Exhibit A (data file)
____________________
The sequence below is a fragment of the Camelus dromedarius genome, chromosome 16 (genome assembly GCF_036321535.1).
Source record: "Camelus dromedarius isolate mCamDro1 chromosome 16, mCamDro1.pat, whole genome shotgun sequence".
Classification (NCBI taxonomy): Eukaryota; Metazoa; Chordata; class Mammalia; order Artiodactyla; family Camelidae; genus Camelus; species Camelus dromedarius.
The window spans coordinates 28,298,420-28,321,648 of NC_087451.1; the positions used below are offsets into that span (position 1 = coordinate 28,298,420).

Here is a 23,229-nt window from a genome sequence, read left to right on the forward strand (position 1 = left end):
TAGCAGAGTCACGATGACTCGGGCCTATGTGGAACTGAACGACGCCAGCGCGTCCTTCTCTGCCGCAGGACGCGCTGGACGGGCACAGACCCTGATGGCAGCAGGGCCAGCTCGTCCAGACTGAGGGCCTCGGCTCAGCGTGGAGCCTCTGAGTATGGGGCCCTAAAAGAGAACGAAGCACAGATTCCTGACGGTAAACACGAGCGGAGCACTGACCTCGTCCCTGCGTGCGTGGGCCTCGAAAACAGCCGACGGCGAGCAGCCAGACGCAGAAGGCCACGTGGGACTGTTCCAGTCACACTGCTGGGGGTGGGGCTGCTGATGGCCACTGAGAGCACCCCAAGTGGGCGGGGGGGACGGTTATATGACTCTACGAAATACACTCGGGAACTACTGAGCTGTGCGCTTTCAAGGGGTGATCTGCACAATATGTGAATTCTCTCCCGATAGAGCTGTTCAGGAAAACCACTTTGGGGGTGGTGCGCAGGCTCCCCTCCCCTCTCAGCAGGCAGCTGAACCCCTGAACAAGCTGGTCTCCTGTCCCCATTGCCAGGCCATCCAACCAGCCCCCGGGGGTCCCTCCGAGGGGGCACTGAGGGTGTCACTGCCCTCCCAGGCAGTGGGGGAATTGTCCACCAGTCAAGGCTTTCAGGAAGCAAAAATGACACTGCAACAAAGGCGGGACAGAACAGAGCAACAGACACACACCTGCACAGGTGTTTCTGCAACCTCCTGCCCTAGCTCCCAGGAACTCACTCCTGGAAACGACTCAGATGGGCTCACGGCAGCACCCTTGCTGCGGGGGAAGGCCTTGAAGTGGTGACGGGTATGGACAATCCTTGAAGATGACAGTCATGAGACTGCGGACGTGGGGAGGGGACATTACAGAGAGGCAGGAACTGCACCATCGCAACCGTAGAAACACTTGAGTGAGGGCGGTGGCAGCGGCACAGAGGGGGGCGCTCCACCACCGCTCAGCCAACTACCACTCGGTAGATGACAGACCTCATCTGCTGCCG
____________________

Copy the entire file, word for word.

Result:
The sequence below is a fragment of the Camelus dromedarius genome, chromosome 16 (genome assembly GCF_036321535.1).
Source record: "Camelus dromedarius isolate mCamDro1 chromosome 16, mCamDro1.pat, whole genome shotgun sequence".
Classification (NCBI taxonomy): Eukaryota; Metazoa; Chordata; class Mammalia; order Artiodactyla; family Camelidae; genus Camelus; species Camelus dromedarius.
The window spans coordinates 28,298,420-28,321,648 of NC_087451.1; the positions used below are offsets into that span (position 1 = coordinate 28,298,420).

Here is a 23,229-nt window from a genome sequence, read left to right on the forward strand (position 1 = left end):
TAGCAGAGTCACGATGACTCGGGCCTATGTGGAACTGAACGACGCCAGCGCGTCCTTCTCTGCCGCAGGACGCGCTGGACGGGCACAGACCCTGATGGCAGCAGGGCCAGCTCGTCCAGACTGAGGGCCTCGGCTCAGCGTGGAGCCTCTGAGTATGGGGCCCTAAAAGAGAACGAAGCACAGATTCCTGACGGTAAACACGAGCGGAGCACTGACCTCGTCCCTGCGTGCGTGGGCCTCGAAAACAGCCGACGGCGAGCAGCCAGACGCAGAAGGCCACGTGGGACTGTTCCAGTCACACTGCTGGGGGTGGGGCTGCTGATGGCCACTGAGAGCACCCCAAGTGGGCGGGGGGGACGGTTATATGACTCTACGAAATACACTCGGGAACTACTGAGCTGTGCGCTTTCAAGGGGTGATCTGCACAATATGTGAATTCTCTCCCGATAGAGCTGTTCAGGAAAACCACTTTGGGGGTGGTGCGCAGGCTCCCCTCCCCTCTCAGCAGGCAGCTGAACCCCTGAACAAGCTGGTCTCCTGTCCCCATTGCCAGGCCATCCAACCAGCCCCCGGGGGTCCCTCCGAGGGGGCACTGAGGGTGTCACTGCCCTCCCAGGCAGTGGGGGAATTGTCCACCAGTCAAGGCTTTCAGGAAGCAAAAATGACACTGCAACAAAGGCGGGACAGAACAGAGCAACAGACACACACCTGCACAGGTGTTTCTGCAACCTCCTGCCCTAGCTCCCAGGAACTCACTCCTGGAAACGACTCAGATGGGCTCACGGCAGCACCCTTGCTGCGGGGGAAGGCCTTGAAGTGGTGACGGGTATGGACAATCCTTGAAGATGACAGTCATGAGACTGCGGACGTGGGGAGGGGACATTACAGAGAGGCAGGAACTGCACCATCGCAACCGTAGAAACACTTGAGTGAGGGCGGTGGCAGCGGCACAGAGGGGGGCGCTCCACCACCGCTCAGCCAACTACCACTCGGTAGATGACAGACCTCATCTGCTGCCG